Ultratravel U.S.

Spring 2014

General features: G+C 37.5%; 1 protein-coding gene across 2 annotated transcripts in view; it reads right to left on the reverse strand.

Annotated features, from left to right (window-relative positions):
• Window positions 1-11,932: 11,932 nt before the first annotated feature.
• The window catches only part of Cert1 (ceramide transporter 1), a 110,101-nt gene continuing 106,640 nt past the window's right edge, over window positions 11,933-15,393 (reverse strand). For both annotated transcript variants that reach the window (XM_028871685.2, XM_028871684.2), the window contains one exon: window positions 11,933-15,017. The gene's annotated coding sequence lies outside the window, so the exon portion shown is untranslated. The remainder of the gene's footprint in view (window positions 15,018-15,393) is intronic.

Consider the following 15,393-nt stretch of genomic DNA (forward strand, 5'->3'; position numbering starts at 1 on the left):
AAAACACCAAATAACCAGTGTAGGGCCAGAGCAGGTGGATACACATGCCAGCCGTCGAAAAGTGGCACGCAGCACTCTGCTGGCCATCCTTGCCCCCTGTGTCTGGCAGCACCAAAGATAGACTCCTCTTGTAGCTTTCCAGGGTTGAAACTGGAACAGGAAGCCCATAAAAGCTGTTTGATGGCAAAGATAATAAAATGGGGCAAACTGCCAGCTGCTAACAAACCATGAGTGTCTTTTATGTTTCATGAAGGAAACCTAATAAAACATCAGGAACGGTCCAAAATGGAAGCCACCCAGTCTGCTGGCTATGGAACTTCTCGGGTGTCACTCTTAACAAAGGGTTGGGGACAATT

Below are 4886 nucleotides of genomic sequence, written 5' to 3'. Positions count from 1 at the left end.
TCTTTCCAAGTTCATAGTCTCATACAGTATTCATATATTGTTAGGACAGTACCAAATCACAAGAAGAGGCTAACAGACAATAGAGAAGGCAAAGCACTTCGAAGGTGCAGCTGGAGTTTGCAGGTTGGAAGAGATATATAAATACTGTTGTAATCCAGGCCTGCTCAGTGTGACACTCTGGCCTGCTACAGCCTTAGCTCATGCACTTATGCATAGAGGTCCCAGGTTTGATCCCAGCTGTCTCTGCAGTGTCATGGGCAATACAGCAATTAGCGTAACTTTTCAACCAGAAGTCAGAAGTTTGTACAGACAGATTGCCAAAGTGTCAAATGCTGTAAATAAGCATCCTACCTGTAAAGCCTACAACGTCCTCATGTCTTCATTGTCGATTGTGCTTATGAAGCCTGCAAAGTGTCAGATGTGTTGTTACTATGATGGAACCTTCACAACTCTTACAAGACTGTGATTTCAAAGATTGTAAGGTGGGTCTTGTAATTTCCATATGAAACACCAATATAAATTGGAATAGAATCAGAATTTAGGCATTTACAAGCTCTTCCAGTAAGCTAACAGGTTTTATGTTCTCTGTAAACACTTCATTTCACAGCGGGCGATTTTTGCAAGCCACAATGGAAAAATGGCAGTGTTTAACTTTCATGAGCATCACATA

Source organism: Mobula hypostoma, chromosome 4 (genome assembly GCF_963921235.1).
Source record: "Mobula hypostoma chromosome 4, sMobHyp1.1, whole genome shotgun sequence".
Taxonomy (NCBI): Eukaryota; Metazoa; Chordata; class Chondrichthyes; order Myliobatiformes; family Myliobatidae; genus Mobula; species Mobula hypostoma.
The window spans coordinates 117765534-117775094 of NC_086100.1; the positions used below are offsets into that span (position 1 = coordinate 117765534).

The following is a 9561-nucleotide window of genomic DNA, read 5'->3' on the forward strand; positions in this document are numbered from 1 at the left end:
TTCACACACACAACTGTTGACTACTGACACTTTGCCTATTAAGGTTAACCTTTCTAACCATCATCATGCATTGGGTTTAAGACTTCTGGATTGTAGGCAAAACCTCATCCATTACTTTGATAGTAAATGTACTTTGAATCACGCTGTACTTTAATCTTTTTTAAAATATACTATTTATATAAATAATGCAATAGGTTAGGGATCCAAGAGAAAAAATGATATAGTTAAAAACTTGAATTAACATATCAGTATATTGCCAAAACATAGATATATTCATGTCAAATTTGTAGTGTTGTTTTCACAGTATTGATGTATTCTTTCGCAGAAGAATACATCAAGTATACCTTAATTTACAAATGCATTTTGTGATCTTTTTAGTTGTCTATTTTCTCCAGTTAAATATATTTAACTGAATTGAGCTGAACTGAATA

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How do you feel about airports? I see them as something to be endured...I went out of my way to do the Global Entry program, which has been a big improvement in my life. What are your flying strategies? I wear easy shoes like no-lace Converse or Clarks desert boots. I don't wear a belt. I travel with a pullover lightweight down jacket, which is good if it gets chilly on the plane and also useful as a pillow. I love my iPad for books––I'm currently re-reading Orwell's "Homage to Catalonia"––or TV shows like "Justified." I always check luggage. I don't want to be the guy struggling to cram my carry-on into the overhead while everybody waits. How many miles do you log each year in airplane travel? I'm on my fifth passport in a decade. What is your favorite airline? Singapore Airlines and Qatar Airways. Both have great planes, comfortable seats and great service. Do you have a favorite airport? Singapore is a terrific airport. The food options are really good as are the airport massages. Terminal 4 at JFK has improved enormously because it has a Shake Shack. Generally speaking, it's the worst having to eat in an airport, so I try not to. Do you bring food with you? I'd feel guilty if I was sitting there eating some delicious BBQ and smelling up the plane while others are eating plane gruel. I don't want to do that to my fellow passengers, so I'll just knock myself out and sleep through. What is your craziest travel experience to date? Probably trying to cook coq au vin on a boat in the Congo with nothing but a dull knife and some live, scrawny chickens. Do you have a travel bucket list? I'm hoping to go to Iran this year for the show. I'm interested in visiting a place that very few Westerners have seen. I'm not there to report hard news, but I think it's useful to see how people live, what they eat and what makes them happy. What was your best off-the-beaten-path trip? Uruguay is terrific for its food, unless you're a vegetarian, in which case you're in real trouble. Francis Mallmann's El Garzón is a fantastic middle-of-nowhere hotel restaurant. Ensenada in Baja, Mexico, is also a wonderland of good food. There's a street cart called La Guerrerense, where they make crispy homemade tostadas with multi-textured, marinated seafood combinations. It's some of the best food I've ever had, just as good as some Michelin-star restaurants I've been to. All-time favorite vacation spot? The line between vacation and work for me is so narrow. I'm in these idyllic places all the time for work, which basically means eating and drinking. I love Southeast Asia and Vietnam for its mountains, alpine climates, jungles, beaches and villages. That said, I also love San Sebastián in Spain to hang out, eat and bounce from place to place. Do you have a hotel of choice? I like places I can walk barefoot. Old World tropical spots that make me feel like I'm in another time. I stay in so many hotels that I love to wake up and know where I am. I'm a huge fan of old Colonial-era hotels that have been restored, like the Raffles Grand Hotel d'Angkor in Siem Reap or the Sofitel Legend Metropole in Hanoi. Hotel Oloffson in Port-au-Prince is a hotel with history. You can feel it in the walls. I will never stay anywhere else but the Chateau Marmont in L.A. In Miami, it's always the Raleigh Hotel. Can you talk about your New York City food market? I'm hoping to do something like the Singaporean model and take traditional street eats from around the world and put them in a clean, accessible space so we can enjoy the same kind of fast and cheap delicious food. Is there a name or location in mind? Not yet! It's very much up in the air. We're looking all around. The planning should take at least a year. Your wife is a mixed martial arts fighter. Do you train together? Ottavia competes internationally in jiujitsu tournaments and hopes to teach at some point. She's terrifyingly good. She could easily submit me in seconds. I train as well, but not as seriously as her. My daughter is also pretty advanced at this point and loves it. We're very much becoming a jiujitsu family. Does your daughter like to travel? She first got on a plane at three months old and she's never cried on a plane or in a restaurant. It's important to be able to show your child that not everyone lives like you. She loved Japan. We'll probably go to Paris this year. In your book, "Kitchen Confidential," you say that good eating is all about risk. It's a willingness to eat out of your comfort zone and try new things. We're designed to eat dirt and germs. Science tells us so. You are far more likely to get ill from eating at a major chain hotel than from street food where there's a line of locals waiting. Street food vendors are not in the business of poisoning their neighbors. Has celebrity chefdom reached its peak? I think it's here to stay and will normalize somewhat and get less silly over time. I hope it's sticking around because it's a pretty great gig. BOURDAIN'S UNIVERSE Anthony Bourdain has made a name for himself traveling the world in search of truly authentic taste experiences. As he embarks on his latest culinary endeavor a little closer to home, we caught up with the food, travel and television star to talk street eats, flight strategies and what it's like to cook coq au vin on a boat in the Congo. BY RACHEL SHELASKY 64 ultratravel QA & IMAGE COURTESY OF ZERO POINT PRODUCTIONS INC

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